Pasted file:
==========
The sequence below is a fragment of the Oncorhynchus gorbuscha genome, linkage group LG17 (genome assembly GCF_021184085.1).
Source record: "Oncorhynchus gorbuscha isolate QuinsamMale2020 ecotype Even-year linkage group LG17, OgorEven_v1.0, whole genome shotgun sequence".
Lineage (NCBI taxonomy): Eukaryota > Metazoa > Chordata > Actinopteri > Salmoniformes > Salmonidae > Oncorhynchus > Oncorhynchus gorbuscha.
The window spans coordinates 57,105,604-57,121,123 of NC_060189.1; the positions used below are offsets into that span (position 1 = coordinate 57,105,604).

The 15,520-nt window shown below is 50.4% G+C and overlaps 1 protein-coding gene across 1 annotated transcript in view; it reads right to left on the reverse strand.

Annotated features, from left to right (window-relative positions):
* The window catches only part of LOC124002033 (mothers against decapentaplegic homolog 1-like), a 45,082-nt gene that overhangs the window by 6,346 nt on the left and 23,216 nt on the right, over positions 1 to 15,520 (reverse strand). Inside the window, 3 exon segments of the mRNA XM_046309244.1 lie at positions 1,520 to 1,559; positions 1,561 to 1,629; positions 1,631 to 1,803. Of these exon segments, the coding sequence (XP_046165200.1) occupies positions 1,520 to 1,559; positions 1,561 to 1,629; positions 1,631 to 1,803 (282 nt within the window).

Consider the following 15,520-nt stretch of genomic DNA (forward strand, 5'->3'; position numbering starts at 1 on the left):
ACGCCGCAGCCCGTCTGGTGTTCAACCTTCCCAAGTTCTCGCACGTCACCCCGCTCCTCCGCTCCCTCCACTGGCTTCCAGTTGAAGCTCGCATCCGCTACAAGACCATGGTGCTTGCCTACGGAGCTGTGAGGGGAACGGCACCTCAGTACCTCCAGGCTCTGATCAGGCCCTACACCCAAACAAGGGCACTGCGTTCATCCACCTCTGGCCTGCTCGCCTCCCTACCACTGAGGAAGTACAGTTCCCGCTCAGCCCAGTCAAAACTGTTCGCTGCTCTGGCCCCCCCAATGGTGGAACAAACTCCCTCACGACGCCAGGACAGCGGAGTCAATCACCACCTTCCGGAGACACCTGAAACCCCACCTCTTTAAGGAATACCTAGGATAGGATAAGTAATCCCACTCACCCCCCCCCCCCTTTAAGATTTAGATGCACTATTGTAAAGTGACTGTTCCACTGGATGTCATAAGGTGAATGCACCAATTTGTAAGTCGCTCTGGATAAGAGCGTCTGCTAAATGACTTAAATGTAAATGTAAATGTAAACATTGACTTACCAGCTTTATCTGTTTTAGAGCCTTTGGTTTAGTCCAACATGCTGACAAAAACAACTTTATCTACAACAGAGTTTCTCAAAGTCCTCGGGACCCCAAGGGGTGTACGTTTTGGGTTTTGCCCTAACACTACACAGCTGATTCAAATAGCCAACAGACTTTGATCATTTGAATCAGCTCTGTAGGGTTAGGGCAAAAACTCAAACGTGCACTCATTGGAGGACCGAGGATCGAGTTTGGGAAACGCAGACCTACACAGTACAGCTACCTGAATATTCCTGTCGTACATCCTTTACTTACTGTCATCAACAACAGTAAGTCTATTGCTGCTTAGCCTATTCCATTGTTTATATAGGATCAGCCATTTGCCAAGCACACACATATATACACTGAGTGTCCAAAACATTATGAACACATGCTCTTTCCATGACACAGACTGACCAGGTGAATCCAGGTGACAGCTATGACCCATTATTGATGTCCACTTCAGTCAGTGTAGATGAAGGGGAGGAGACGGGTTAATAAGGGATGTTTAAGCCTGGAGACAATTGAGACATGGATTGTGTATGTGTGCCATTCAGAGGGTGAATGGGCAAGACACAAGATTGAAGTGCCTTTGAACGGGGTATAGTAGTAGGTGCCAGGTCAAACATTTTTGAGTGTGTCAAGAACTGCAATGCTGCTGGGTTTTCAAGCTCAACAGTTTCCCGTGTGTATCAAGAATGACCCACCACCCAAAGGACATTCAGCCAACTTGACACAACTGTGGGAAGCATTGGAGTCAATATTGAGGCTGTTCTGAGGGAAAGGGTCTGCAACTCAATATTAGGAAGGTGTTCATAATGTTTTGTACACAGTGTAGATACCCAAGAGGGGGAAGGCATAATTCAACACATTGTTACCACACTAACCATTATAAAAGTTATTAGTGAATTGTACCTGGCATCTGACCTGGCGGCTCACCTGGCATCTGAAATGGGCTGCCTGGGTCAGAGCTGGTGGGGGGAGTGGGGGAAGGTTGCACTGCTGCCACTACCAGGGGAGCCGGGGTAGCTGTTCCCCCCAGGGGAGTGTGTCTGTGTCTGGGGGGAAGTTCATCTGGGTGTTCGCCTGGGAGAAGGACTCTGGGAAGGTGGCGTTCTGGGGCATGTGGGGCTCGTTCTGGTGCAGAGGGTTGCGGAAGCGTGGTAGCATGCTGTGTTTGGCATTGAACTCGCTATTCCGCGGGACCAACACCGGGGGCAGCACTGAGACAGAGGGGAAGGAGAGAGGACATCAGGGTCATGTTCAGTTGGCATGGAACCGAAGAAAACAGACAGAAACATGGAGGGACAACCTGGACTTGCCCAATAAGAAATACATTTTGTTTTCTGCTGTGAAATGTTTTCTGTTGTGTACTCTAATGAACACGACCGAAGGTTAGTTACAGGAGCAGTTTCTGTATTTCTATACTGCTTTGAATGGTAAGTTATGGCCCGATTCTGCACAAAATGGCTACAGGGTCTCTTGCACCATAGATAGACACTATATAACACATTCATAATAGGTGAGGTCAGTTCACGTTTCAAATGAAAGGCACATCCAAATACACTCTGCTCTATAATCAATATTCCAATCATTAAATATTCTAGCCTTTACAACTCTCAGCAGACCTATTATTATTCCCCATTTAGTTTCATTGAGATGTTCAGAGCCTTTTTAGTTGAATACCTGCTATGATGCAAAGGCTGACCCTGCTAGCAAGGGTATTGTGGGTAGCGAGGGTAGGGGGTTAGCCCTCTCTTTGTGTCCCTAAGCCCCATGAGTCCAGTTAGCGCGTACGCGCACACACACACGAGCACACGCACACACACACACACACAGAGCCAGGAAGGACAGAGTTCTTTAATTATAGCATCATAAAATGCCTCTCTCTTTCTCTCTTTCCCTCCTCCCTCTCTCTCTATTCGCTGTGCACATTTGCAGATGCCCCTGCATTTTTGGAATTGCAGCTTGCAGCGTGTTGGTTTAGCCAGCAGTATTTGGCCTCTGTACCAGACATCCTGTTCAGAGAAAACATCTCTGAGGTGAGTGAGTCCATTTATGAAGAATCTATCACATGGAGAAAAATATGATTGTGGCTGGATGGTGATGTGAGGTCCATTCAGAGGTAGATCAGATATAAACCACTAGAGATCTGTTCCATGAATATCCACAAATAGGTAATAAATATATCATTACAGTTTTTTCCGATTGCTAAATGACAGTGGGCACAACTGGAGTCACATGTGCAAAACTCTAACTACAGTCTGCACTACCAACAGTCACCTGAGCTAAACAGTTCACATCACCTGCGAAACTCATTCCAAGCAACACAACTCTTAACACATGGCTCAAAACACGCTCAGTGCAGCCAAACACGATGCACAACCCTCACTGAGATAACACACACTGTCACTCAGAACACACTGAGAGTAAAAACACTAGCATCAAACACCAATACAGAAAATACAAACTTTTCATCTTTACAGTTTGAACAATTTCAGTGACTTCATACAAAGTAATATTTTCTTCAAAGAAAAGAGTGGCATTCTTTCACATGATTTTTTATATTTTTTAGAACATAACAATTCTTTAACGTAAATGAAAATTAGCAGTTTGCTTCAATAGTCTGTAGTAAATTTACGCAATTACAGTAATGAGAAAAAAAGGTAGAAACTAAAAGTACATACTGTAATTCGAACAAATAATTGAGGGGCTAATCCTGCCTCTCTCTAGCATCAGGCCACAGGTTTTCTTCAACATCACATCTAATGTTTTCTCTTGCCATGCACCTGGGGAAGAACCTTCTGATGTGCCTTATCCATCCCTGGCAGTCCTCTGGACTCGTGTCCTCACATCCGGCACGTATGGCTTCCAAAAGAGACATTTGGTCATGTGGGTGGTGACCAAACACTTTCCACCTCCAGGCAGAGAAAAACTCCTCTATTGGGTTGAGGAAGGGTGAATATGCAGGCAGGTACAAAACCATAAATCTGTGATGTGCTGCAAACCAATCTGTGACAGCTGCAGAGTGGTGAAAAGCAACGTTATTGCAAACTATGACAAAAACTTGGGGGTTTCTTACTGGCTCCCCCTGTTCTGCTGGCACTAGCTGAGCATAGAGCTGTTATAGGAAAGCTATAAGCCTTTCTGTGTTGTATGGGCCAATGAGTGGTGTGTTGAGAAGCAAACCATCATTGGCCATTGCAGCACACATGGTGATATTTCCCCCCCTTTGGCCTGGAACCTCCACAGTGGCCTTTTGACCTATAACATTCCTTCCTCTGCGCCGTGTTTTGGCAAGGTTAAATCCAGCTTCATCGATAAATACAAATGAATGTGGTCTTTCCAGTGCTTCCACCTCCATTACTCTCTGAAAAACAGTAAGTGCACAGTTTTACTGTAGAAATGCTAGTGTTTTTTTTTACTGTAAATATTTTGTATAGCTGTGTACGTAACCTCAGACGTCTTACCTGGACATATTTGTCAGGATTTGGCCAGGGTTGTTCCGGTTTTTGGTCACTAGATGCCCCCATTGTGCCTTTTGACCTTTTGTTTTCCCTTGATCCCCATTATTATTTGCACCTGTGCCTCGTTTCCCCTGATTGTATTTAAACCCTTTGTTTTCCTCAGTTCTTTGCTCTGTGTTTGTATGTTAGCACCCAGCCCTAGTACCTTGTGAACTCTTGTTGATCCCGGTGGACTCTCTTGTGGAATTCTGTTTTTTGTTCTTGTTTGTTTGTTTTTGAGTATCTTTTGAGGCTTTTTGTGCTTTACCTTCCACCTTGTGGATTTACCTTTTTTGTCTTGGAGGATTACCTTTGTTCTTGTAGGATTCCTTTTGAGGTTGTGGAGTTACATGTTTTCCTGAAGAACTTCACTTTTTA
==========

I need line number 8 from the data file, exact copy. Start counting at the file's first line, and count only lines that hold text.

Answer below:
Consider the following 15,520-nt stretch of genomic DNA (forward strand, 5'->3'; position numbering starts at 1 on the left):